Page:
Student journalist arrested while covering protest at LA’s Echo Park Lake
At least 20 journalists were arrested, detained or assaulted in Los Angeles, California, while documenting demonstrations near Echo Park Lake on March 25, 2021, as reported to the U.S. Press Freedom Tracker, on social media and in other news outlets.
As crowds demonstrated against the city’s plan to clear a large homeless encampment, Los Angeles Police Department officers declared the gathering at the park’s northern entrance unlawful shortly after 8 p.m., The Washington Post reported.
Before anyone could exit, according to The Post, a supervising officer announced that everyone was under arrest and officers surrounded the group using a police tactic called “kettling.”
Keliyah “Gigi” Williams, a student journalist for the Los Angeles Collegian, a news site aimed at students throughout Los Angeles County, told the U.S. Press Freedom Tracker that she was among the journalists trapped in the kettle that night.
“For nearly 2 hours I was kept there until they corralled us into a corner,” she said.
Williams said that when police eventually asked journalists to identify themselves, “I immediately went up and let them know I was affiliated with LACC’s [Los Angeles City College] Collegian.” Williams said she began to pull up her press identification on her phone, but “before it even loaded they let me know they would not be accepting it,” she told the Tracker. They “did not even take the time to check,” she said.
According to Williams, as soon as she moved back to join the crowd, a police officer pointed her out and she was arrested. “Ultimately, I was handcuffed for 2 more hours, transported to the station,” and charged with a 409 violation misdemeanor, for failure to disperse from the place of an unlawful assembly.
Williams said according to her charge ticket, she is scheduled to appear in court on July 22.
Around the time it was making arrests, LAPD issued a statement on Twitter that reads, in part, “As a reminder, members of the media are also to obey the dispersal orders. Members of the media are to use the designated media viewing area.”
At around 1 a.m. on March 26, the LAPD posted another statement specifically addressing the detainments of members of the press.
“An unlawful assembly was declared by the Incident Commander after the unlawful activity of individuals threatened the safety of the officers and all those present,” the statement reads. According to the statement, police declared the gathering unlawful in part because protesters were shining strobe lights at police, which can “cause significant injury to the eyes.”
The statement says members of the press were directed to identify themselves and relocate to a media area about 350 feet away from the crowd.
The LAPD statement notes that as individual arrests were made of those inside the kettle, police officers “learned that several credentialed and non-credentialed members of the media were part of the group. Members from the Department’s Media Relations Division were summoned to assist in identifying these individuals and they were released at scene without being arrested.”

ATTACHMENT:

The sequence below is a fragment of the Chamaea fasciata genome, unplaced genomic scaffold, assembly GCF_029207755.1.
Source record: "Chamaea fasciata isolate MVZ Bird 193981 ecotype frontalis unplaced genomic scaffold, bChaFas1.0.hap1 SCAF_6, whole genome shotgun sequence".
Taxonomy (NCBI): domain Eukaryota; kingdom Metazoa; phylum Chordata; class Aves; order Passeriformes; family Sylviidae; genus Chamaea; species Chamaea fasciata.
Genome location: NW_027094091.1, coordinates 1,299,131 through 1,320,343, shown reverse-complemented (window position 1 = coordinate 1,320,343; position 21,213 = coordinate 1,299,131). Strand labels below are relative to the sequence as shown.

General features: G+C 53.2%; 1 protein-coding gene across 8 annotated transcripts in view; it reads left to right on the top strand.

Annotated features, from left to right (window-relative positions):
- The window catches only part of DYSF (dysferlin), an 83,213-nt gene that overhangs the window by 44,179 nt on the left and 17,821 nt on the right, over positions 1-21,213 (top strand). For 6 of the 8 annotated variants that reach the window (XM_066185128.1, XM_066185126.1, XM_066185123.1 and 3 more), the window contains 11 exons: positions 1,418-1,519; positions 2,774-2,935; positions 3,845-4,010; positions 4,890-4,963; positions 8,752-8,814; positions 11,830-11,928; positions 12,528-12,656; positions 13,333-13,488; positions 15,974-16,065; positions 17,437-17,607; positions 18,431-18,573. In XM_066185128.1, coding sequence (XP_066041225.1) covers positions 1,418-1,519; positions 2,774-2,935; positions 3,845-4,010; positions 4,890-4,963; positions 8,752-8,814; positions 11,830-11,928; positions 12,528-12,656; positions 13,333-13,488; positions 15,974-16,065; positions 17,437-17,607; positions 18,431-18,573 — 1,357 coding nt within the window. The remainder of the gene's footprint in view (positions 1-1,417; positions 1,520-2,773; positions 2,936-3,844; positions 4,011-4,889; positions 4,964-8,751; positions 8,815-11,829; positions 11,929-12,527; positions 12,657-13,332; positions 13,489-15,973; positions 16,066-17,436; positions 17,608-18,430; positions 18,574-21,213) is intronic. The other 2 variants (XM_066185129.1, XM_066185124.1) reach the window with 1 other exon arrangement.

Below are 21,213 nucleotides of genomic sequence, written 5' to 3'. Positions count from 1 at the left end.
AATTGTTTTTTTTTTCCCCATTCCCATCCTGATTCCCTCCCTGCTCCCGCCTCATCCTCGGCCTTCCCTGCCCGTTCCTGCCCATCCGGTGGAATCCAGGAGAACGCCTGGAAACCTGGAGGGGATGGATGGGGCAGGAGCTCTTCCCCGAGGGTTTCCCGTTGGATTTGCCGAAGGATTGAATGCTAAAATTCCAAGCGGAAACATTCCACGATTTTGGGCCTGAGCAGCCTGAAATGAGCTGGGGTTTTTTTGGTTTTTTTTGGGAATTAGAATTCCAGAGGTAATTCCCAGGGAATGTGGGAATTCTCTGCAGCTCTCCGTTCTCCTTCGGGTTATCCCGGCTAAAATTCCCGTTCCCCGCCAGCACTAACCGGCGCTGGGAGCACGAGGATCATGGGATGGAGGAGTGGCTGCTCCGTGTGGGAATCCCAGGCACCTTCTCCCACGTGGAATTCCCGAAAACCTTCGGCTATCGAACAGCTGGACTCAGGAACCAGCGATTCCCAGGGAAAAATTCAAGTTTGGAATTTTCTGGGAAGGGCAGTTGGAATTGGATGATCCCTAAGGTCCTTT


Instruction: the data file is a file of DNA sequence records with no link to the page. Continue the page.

The Los Angeles Police Department, which only accepts requests for comment via email, did not respond to a request for further comment.
The Tracker documents all arrests separately. Find all documented press freedom violations from the Echo Park Lake protests here.
Keliyah “Gigi” Williams, a student journalist for the Los Angeles Collegian, was one of at least 19 journalists detained by police using a technique known as “kettling” while documenting protests near Echo Park Lake on March 25, 2021. After police surrounded the crowd and announced everyone was under arrest, they began restraining people one by one and leading them out of the kettle.
Williams told the Tracker that though Los Angeles Police officers allowed other members of the press to present their credentials and be let out of the kettle, they refused to accept the identification she had on her phone. She was placed under arrest and transported to the 77th Street Community Police Station in South Central Los Angeles, where she was processed and charged with failure to disperse.
On April 7, Rob Wilcox, a spokesman for City Attorney Mike Feuer, told the Committee to Protect Journalists — a founding partner of the U.S. Press Freedom Tracker — that the office had not received cases concerning Williams or the seven other journalists who received citations on March 25.
Similarly, when reached for comment over the phone, a Los Angeles Police Department spokesperson told the Tracker that department policy is not to discuss arrests once paperwork has been filed. The spokesperson did not respond to requests to confirm details about this arrest, including if any paperwork had been filed.
Williams told the Tracker via email on April 27 that while her adviser couldn’t find her in the court system, she received no notification that the charges against her were dropped.
“I am still under the impression that I have court on July 22 at 8:30 a.m.,” Williams said.
Despite the lack of communication to the journalists involved, and barring further information, the Tracker is listing the charges against Williams as “dropped” based on the lack of paperwork filed.